This one is from Saturday morning. Decided to post it here for those who don’t visit the other housing bubble blogs. The story comes from the Washington, D.C. area, but you could easily replace Arlington with any Northern NJ town (Hoboken, J.C., etc) and it would be just as accurate. So for all those obsessing about real estate that doesn’t seem to make any sense, you are not alone.
From the Washington Post:
James Cave, 34, navigates smoothly through the congested streets of Arlington on a recent workday afternoon. He’s wearing a baseball cap and driving a new black SUV. He’s the very picture of urban cool, but he is simmering hot with rage. Shaking his head and waving his arms in frustration, he points out what he sees as the rising signs of insanity all around him.
He gestures to one newly built condominium tower where he had considered buying. “$350,000 to $1 million,” he snorts. “Next to a gas station and a fast-food restaurant. Smell it! Smell it! You can smell the fast food cooking!”
Cave points to another rising edifice. “You can see the signs — luxury condos for $800,000. What could be so luxurious in a condo?”
He nods toward another pricey building, mockingly noting that it overlooks a bus parking lot. “That’s no view,” he says.
The real estate market has become an obsession for a lot of people in this region, and Cave is one of them.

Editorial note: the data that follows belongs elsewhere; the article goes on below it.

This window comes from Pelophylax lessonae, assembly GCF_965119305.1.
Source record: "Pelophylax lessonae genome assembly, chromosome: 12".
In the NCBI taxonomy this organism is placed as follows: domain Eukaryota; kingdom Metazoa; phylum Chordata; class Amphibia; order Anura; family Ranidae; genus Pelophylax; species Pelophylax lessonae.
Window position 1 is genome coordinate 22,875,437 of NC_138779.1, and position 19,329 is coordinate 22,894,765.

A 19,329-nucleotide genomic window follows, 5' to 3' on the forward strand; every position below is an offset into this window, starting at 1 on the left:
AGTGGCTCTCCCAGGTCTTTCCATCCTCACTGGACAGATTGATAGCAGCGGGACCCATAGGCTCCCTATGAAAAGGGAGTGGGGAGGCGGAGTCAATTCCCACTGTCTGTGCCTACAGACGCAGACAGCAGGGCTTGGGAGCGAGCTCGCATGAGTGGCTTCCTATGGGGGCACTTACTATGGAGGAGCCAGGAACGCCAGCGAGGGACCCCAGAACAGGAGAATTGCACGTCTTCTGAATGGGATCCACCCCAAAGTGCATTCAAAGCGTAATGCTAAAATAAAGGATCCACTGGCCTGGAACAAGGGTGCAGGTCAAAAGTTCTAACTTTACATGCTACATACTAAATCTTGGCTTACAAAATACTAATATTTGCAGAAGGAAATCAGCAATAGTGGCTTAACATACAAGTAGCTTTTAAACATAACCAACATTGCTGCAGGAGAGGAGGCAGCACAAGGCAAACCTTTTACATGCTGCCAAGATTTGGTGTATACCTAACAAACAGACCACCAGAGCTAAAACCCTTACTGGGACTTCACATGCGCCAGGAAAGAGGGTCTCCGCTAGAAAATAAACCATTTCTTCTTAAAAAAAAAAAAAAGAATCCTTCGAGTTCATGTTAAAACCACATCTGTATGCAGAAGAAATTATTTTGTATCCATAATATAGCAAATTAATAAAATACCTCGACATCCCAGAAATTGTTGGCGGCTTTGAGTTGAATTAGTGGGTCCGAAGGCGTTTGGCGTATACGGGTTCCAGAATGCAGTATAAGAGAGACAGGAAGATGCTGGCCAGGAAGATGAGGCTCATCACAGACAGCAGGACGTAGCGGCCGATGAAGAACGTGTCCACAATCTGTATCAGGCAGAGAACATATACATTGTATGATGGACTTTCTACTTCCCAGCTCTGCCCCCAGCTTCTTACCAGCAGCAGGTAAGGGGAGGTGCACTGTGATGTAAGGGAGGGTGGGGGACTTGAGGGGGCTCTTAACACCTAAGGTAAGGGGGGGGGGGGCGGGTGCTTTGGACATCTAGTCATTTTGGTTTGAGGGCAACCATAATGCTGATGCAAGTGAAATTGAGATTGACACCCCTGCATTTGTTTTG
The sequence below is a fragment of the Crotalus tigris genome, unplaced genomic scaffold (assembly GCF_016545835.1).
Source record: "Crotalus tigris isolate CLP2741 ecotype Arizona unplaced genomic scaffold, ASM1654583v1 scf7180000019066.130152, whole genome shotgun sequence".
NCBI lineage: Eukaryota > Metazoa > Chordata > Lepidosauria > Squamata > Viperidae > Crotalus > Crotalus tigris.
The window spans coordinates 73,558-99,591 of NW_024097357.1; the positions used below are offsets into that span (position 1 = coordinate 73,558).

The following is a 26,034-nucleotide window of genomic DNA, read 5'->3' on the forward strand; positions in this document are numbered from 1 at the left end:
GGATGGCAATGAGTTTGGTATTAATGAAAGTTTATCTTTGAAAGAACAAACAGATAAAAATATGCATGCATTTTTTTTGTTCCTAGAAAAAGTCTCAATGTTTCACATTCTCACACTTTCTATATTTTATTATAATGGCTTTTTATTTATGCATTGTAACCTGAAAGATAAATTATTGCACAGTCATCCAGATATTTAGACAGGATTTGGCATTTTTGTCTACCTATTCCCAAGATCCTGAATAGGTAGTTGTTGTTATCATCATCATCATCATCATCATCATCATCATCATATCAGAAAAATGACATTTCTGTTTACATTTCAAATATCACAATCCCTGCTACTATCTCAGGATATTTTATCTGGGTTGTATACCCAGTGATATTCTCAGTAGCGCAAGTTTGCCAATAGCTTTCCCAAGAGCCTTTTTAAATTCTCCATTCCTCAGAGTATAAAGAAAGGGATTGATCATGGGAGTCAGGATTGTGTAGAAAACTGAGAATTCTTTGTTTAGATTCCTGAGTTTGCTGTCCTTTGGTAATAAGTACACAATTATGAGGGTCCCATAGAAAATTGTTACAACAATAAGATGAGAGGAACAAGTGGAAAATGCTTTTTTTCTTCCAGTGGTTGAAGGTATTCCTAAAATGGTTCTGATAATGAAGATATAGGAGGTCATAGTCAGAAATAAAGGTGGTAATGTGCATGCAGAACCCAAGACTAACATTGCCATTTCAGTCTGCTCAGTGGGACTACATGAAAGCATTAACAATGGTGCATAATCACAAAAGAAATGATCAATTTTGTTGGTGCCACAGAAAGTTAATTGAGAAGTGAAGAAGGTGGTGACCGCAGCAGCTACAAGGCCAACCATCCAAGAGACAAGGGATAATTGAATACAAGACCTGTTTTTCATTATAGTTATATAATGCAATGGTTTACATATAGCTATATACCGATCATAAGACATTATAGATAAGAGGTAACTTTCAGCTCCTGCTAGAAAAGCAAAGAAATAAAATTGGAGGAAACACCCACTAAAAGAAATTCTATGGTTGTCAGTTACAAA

Instead, he spends at least part of every day thinking about real estate — what’s for sale, how much it costs, where it is located, what it looks like. He wonders how people can afford it, whether home prices can continue to rise and what would happen if they were to fall. He worries most about what would happen to him if values were to fall after he finally bought, possibly draining years of his savings.
“It seems like the moorings are coming undone from reality,” he said. “It’s like the Internet stock craze — you’d sit there and say something doesn’t compute here. . . . What’s happened in the last three years? My salary hasn’t gone up anything like that.”
He reflects on the old rule of thumb that people shouldn’t pay more than one-third of their income for housing. When did that change? Some of his friends, he said, say they are paying 60 percent of their income for housing, doing it with interest-only loans, facing the prospect of balloon payments that will come due.
“In some markets, we’ve seen prices go down, and nobody wants to buy in a falling market,” he said.